What hinders freedom in Japan
Without doubt, this is the most important book on Japan by a non-Japanese writer to have appeared in the last two decades. It should be required reading for anyone professing to know Japan or wishing to teach others about it.
The author, R. Taggart Murphy, is professor of international political economy at the MBA Program in International Business at the Tokyo campus of the University of Tsukuba. But Japan and the Shackles of the Past is no dry academic treatise.
A long-time resident of Japan, Murphy clearly loves the country and its people. Yet, he is far from being unwilling or unable to criticise and recognise the deep malaise that has afflicted Japan—aspects of which, according to the respected author Karel van Wolferen, invite “future disaster for the region and possibly the world”.
What Murphy has done so masterfully is to put Japan’s current difficulties into an extremely impressive historical context. He articulates, with great clarity, the significance of that history and its impact on virtually every aspect of life today.
The shade of the country’s feudal past is in many ways very much still with us; understanding those influences goes a long way to explaining the many apparent contradictions that puzzle so many Western Japan watchers.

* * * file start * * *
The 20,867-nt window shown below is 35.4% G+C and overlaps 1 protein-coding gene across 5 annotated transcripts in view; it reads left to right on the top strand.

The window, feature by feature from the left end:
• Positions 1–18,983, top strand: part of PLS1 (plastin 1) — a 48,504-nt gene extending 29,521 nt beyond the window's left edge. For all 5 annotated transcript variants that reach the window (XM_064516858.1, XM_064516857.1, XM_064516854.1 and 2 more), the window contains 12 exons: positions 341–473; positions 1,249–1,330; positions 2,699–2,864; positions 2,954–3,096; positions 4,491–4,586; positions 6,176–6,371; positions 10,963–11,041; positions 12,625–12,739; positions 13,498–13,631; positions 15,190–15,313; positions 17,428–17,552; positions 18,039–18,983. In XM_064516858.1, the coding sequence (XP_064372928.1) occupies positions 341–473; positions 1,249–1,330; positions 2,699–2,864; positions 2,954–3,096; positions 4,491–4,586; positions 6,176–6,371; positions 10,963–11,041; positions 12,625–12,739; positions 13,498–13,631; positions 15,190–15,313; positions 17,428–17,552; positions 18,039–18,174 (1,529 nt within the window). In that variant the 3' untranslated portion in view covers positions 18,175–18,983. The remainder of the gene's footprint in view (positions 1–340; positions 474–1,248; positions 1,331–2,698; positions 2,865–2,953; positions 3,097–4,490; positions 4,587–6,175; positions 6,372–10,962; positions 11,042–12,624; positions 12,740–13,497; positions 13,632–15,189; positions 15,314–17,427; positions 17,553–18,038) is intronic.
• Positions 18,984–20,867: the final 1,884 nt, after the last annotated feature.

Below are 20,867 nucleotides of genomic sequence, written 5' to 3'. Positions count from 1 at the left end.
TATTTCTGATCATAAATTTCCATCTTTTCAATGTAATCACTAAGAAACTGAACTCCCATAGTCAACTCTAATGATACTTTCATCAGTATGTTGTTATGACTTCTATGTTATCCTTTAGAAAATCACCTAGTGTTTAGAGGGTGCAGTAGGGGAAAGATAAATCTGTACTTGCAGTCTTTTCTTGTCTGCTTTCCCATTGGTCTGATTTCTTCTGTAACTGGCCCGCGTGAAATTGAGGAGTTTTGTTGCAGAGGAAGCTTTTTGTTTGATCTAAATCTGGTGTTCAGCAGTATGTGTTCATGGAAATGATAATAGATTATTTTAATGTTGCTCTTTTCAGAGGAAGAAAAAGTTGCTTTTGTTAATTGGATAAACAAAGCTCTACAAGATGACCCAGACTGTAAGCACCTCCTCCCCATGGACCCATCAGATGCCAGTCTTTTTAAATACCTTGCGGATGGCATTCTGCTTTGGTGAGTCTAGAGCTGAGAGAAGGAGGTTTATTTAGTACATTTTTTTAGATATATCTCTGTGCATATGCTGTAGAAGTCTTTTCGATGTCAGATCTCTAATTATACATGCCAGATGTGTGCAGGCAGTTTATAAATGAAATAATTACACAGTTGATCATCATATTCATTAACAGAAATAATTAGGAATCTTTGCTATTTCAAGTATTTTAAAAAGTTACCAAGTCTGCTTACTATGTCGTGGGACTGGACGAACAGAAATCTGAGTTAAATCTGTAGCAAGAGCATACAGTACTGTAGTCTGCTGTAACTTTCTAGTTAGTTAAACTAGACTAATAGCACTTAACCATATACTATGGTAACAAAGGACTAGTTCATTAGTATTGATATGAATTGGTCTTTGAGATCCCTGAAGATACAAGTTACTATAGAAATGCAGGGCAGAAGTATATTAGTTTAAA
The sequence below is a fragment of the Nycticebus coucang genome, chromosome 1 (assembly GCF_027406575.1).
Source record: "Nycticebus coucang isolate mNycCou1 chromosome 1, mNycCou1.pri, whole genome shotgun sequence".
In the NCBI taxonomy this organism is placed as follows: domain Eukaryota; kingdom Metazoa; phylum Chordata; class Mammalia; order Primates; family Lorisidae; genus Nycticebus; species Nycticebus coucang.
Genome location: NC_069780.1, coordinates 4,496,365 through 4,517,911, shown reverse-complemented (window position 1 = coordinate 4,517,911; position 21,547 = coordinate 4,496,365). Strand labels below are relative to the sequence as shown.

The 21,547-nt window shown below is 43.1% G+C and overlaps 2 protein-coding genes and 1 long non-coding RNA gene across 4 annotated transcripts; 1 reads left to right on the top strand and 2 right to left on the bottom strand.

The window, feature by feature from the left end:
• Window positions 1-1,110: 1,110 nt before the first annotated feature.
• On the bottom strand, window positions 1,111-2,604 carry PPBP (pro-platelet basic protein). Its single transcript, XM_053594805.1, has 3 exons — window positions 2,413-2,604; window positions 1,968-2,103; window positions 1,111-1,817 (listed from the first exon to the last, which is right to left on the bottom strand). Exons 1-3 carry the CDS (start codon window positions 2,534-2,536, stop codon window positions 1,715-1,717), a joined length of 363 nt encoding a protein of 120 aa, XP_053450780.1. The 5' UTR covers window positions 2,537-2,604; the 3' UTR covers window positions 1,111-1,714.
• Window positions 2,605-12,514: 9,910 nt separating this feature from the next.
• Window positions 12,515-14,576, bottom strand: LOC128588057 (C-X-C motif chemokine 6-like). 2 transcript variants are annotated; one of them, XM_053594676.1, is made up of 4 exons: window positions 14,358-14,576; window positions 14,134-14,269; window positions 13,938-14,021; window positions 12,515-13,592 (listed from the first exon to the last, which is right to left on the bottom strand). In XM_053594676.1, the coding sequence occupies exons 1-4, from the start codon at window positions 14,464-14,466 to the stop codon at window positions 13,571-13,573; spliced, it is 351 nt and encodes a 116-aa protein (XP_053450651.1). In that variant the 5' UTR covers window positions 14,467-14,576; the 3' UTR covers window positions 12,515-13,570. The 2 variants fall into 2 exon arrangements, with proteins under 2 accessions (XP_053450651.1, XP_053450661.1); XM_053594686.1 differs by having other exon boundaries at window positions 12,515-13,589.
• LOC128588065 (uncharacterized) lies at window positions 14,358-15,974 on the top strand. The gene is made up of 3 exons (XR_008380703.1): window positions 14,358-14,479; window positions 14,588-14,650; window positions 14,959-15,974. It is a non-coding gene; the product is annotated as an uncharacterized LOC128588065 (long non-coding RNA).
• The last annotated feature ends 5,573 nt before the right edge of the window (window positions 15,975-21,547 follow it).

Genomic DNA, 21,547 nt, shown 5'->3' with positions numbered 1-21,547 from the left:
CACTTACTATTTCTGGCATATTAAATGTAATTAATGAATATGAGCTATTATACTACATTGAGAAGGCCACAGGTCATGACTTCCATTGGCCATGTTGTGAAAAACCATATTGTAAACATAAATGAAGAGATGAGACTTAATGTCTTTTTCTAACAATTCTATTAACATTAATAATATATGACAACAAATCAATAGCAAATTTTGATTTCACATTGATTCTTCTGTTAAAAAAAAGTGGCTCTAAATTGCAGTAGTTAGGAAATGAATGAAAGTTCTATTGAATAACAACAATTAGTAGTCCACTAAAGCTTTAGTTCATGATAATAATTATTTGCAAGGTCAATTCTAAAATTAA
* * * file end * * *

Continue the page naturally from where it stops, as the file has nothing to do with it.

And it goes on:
He sheds valuable light on Japan’s “hidden champions” (a term, coined in the late 1980s by management expert Hermann Simon, referring to firms with less than $4bn in annual sales and that enjoy large local and global market shares, while remaining relatively unknown).
Thus, while many business commentators are familiar with the big brands—Toyota, Sony, and so on—these are no longer Japan’s most profitable businesses.
Indeed, as Murphy points out, “the most profitable company in Japan in the first decade of the 21st century was Keyence, making sensors, barcode readers, digital microscopes, and various types of high-precision measuring equipment”.
Never heard of them? Neither had I. Nor had I heard of all but one of the rest of the top five: Fanuc Corporation, Hirose Electric Group, Pacific Metal Company and Union Tool Co.
Murphy offers similar perspectives on other areas of contemporary Japan: politics is understandably in his sights.
His opinion of Abenomics and the real motive behind Prime Minister Shinzo Abe’s need to take control of both houses makes for fascinating reading: it is as much about hard-nosed politics as it is about the economy.
But there are also the matters of gender relations as well as a rapidly changing business landscape, and the culture—both high and low.
Murphy explores each area he touches on with tremendous sensitivity, demonstrating how the shackles of the past hinder true freedom today.
What is likely to surprise many readers, however, is Murphy’s take on current Japan–US relations. Supposedly Washington’s closest ally in the Asia–Pacific region, the country has to all intents and purposes vanished from America’s radar.
In many ways Japan is seen as a spent entity and yet Capitol Hill’s influence over what Tokyo can and cannot do appears to be as strong as ever. Or, to put it another way, Tokyo’s deference to Washington is undiminished.
Author van Wolferen, who wrote of The Enigma of Japanese Power, believes that Japan is not a free country. Murphy’s book explains in no uncertain terms why that is so.